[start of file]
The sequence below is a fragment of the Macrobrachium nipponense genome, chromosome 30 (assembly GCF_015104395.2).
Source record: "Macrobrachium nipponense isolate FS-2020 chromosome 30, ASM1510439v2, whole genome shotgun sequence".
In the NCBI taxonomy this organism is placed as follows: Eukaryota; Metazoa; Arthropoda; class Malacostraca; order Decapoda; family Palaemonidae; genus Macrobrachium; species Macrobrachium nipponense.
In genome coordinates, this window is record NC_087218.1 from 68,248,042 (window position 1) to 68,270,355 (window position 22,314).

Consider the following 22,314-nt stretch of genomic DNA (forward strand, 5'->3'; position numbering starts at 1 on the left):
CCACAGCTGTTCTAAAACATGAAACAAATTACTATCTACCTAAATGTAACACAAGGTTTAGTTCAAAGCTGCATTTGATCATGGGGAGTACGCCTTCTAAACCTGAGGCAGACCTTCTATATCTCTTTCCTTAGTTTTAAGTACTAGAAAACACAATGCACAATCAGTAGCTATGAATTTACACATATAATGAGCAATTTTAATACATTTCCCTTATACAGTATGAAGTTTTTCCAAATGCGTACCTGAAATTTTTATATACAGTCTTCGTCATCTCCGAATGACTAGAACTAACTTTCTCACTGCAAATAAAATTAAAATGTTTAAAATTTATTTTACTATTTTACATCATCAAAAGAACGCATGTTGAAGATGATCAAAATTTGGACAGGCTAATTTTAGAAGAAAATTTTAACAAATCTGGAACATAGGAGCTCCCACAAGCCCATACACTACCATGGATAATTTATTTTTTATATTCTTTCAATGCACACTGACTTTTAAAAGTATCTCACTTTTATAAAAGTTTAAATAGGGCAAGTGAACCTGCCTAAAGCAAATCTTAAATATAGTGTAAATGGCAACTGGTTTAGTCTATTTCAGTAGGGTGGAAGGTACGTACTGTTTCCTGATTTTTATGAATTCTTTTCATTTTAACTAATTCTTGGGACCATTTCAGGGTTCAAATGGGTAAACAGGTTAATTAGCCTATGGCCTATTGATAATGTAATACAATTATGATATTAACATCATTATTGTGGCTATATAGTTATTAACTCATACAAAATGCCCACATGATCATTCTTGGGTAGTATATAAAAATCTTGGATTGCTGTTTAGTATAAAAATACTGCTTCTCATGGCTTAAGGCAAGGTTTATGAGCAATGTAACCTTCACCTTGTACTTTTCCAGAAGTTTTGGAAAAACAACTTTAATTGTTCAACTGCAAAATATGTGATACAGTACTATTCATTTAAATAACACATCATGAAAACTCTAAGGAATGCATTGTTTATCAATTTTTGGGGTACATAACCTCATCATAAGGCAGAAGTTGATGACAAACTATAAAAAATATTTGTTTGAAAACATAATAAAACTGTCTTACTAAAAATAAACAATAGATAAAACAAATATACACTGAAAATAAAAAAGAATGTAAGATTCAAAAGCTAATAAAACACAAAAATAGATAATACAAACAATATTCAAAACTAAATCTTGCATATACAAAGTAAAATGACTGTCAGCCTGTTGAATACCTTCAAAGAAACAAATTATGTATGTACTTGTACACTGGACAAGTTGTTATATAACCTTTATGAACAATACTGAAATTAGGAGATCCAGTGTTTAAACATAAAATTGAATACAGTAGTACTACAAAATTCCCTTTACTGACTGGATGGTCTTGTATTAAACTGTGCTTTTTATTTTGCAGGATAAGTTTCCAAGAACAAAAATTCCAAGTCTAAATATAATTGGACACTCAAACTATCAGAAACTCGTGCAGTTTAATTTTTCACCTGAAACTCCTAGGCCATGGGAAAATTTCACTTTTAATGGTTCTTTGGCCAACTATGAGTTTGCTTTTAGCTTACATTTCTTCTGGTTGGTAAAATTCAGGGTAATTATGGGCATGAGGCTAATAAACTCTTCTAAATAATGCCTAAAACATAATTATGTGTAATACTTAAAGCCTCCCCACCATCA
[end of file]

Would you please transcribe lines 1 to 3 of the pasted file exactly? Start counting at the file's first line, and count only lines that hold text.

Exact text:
The sequence below is a fragment of the Macrobrachium nipponense genome, chromosome 30 (assembly GCF_015104395.2).
Source record: "Macrobrachium nipponense isolate FS-2020 chromosome 30, ASM1510439v2, whole genome shotgun sequence".
In the NCBI taxonomy this organism is placed as follows: Eukaryota; Metazoa; Arthropoda; class Malacostraca; order Decapoda; family Palaemonidae; genus Macrobrachium; species Macrobrachium nipponense.